Gameplay resumes for Lasers

By Taylor VilesSports Editor

An excited crowd watches over the women’s soccer team on Taylor Field. Photo by Mike Maruk

On March 13, Lasell University announced the cancelation of in-person classes, asking students to head home until COVID-19 was under control. Two days prior, the men’s volleyball team hosted Springfield College in what would become the last on-campus sporting event for over a year.

“It’s hard to believe it’s been that long,” said Director of Athletics Kristy Walter.

Sporting events were able to return to the playing surface halfway through the spring semester. This was due to good communication between Lasell’s COVID-19 task force, the Great Northeast Athletic Conference (GNAC), and other conference schools to create a plan to safely allow athletes to play, according to Walter.

The return to play wasn’t without stipulations and extensive guidelines. Masks were required to be worn both on the bench and during gameplay, athletes were tested three times a week (as opposed to twice a week for other students), fans were not allowed at events, locker rooms were not able to be used, and players were required to maintain social distancing on buses, on the bench, and in meetings.

Each team finished the season, proving it was possible to compete in the climate.

Over the summer, vaccines overtook the headlines and the country slowly became vaccinated. The introduction of the vaccine was key for returning to normalcy in the country and on-campus, allowing Walter to bring her sports department back in full force for the fall semester.

“We’re 97% vaccinated across the board and probably 99% with athletes, I don’t know that for sure…but it makes people feel a little more comfortable,” said Walter.

Because of the vaccination status of the Lasell campus, many of the guidelines for athletics required in the spring season have been removed for this fall.

Masks are the most noticeable change. The difficulty of playing with masks was detailed in the May 2021 issue of The 1851 Chronicle. Players said the blockage made it harder to breathe especially when they were exerting the amount of energy needed to sprint. Mask use by athletes is only required this fall if a student hasn’t been vaccinated.

“A lot of schools in the GNAC are requiring masks indoors even to play,” said Walter. “We are not [requiring them] to play [or practice]…except for the unvaccinated.” In the gymnasium, only spectators are required to wear masks.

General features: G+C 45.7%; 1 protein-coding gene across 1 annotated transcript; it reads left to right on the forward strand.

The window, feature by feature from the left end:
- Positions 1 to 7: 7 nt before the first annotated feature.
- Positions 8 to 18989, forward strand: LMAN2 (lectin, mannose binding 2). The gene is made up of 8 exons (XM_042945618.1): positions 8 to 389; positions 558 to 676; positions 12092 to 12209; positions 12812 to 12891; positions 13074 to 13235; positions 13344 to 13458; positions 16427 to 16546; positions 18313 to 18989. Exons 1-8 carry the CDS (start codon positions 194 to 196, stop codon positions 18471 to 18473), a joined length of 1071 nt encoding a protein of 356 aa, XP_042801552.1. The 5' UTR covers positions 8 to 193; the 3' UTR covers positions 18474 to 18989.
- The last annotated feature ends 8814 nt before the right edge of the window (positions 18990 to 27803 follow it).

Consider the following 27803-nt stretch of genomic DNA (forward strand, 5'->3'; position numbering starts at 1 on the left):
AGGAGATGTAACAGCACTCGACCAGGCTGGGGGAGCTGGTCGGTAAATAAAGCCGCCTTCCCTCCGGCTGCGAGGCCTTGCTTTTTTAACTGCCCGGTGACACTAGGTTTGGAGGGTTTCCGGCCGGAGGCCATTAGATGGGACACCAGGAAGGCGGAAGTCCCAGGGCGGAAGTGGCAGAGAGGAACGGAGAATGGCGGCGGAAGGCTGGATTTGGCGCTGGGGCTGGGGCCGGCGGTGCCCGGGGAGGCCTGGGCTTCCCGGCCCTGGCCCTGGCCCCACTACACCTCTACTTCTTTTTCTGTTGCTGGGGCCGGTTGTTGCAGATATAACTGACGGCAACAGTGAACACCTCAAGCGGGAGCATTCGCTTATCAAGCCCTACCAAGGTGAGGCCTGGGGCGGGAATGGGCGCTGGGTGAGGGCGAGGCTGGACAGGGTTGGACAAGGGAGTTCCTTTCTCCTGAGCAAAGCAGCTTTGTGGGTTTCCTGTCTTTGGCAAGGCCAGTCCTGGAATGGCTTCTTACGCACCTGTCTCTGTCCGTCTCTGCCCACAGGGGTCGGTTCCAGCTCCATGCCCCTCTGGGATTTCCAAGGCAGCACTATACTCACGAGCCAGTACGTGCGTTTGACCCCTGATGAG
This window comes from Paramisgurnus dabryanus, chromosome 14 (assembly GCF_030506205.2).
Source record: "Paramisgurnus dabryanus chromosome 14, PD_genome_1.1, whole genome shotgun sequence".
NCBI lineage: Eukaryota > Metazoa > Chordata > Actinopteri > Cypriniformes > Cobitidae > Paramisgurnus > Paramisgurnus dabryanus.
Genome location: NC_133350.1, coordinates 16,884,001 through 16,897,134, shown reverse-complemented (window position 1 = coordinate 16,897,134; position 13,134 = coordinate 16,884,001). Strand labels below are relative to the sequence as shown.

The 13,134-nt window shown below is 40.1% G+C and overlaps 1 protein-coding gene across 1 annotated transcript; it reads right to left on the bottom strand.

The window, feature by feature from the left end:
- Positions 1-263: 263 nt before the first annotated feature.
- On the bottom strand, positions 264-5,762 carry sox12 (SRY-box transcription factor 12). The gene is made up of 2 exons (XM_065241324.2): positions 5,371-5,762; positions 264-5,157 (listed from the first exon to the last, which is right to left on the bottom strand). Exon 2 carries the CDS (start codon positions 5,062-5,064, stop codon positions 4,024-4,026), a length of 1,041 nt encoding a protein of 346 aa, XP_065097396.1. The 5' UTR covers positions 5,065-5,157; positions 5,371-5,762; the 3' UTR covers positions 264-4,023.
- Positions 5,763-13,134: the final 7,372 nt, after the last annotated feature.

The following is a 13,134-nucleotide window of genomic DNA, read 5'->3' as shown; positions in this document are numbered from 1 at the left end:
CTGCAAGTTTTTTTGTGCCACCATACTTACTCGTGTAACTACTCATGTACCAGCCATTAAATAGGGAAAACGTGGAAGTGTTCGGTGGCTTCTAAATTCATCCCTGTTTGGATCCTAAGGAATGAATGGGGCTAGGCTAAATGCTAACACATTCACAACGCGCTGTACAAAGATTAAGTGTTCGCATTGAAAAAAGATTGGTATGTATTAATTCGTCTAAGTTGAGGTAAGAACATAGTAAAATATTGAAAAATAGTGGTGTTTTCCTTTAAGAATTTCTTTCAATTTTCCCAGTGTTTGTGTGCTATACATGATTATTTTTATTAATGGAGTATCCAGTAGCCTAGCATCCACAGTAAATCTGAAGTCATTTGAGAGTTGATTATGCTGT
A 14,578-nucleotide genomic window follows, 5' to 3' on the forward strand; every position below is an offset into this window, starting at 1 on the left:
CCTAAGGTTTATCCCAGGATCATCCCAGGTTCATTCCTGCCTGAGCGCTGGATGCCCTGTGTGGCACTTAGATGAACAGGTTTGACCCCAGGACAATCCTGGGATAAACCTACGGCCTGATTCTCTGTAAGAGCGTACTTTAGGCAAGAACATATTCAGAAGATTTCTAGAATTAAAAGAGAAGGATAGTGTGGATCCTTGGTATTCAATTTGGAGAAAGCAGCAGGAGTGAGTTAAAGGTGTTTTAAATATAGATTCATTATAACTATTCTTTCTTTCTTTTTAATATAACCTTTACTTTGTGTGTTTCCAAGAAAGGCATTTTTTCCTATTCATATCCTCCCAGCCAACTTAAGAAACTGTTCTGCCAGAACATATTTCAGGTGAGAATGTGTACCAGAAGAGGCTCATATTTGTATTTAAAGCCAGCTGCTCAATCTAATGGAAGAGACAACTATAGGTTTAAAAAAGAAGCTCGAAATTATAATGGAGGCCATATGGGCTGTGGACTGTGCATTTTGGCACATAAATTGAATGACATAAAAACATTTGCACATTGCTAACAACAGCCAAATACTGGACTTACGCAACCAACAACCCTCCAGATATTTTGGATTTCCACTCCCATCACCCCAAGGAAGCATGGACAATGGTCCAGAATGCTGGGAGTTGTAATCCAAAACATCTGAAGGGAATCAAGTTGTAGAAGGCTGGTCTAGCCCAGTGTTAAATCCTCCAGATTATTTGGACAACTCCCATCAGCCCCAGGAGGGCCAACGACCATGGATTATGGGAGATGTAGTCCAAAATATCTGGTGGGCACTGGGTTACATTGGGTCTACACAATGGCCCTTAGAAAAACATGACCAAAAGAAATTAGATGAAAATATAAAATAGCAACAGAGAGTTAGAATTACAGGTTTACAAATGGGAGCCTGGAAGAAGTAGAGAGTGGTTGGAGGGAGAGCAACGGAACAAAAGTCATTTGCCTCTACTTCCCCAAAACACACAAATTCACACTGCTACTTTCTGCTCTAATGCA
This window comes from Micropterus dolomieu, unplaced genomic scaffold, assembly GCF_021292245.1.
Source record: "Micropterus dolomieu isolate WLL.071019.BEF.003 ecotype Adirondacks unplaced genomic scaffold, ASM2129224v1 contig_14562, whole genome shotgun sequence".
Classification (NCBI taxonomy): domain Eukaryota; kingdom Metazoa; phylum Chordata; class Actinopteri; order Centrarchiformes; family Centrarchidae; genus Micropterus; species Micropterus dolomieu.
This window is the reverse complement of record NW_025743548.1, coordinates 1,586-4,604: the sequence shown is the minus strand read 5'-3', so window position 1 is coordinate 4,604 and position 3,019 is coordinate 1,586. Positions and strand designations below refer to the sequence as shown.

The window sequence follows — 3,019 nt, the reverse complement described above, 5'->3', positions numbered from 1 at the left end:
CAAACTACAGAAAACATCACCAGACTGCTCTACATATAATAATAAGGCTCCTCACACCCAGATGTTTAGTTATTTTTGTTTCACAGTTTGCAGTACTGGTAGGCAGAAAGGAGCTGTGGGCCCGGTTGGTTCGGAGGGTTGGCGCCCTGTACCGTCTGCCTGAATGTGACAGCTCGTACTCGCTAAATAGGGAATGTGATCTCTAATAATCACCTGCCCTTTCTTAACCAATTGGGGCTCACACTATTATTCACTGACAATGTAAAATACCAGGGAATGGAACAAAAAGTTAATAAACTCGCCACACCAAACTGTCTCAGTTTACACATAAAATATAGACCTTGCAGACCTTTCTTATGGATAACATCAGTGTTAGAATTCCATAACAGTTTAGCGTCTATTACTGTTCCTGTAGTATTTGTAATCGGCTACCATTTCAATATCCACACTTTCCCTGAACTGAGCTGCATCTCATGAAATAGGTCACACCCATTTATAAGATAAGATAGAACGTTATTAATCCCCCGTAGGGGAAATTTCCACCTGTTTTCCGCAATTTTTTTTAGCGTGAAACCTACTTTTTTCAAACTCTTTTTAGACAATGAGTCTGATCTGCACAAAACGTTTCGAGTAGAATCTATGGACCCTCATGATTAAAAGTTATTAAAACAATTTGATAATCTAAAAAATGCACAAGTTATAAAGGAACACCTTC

Fans are allowed on the sidelines for the first time since that fateful March game. According to Walter, there are no capacity limits. Only a negative test or a vaccine confirmation is required for fans inside the athletic center, besides the mask mandate. There are no guidelines for fans outside.

The extra sense of caution used in the spring semester won’t be necessary this year. Walter explained that last semester if one student tested positive, it would affect the whole team’s ability to compete. But now that nearly the entire department is vaccinated, this fall only the infected athletes will be removed from gameplay. The rest of the team, although monitored, will be able to continue to play.

For fall student-athletes who haven’t taken the field/court since 2019, this full-fledged season is extra special and proves to be a comeback opportunity for many of them, explained senior field hockey player Kait Duarte. “I think me and the other seniors feel that it’s our last chance so we just want to leave it all out there,” she said.

Allowing gameplay to return to full capacity wasn’t easy for Walter to coordinate, especially when the Delta variant began to take a stranglehold on the country (particularly in Massachusetts) over the summer. “[We had] constant meetings with the [COVID-19] task force and constant meetings with the GNAC,” Walter said.

She explained President Michael Alexander was adamant that students had endured harsh guidelines in the spring semester and deserved the situation to be relaxed for the fall.

Although sports were included in the plan to return to normalcy, Walter wasn’t confident that it was going to be possible during the summer.

“I thought maybe we were going to go back to where we were in the spring,” said Walter. “A lot of schools are doing a lot of things differently [this fall], but it’s just our comfort level and a risk that we’re taking. We’re four weeks in and every week you kind of feel a little bit better, like we are doing the right thing.”

The regular season for fall sports will continue until the end of October.

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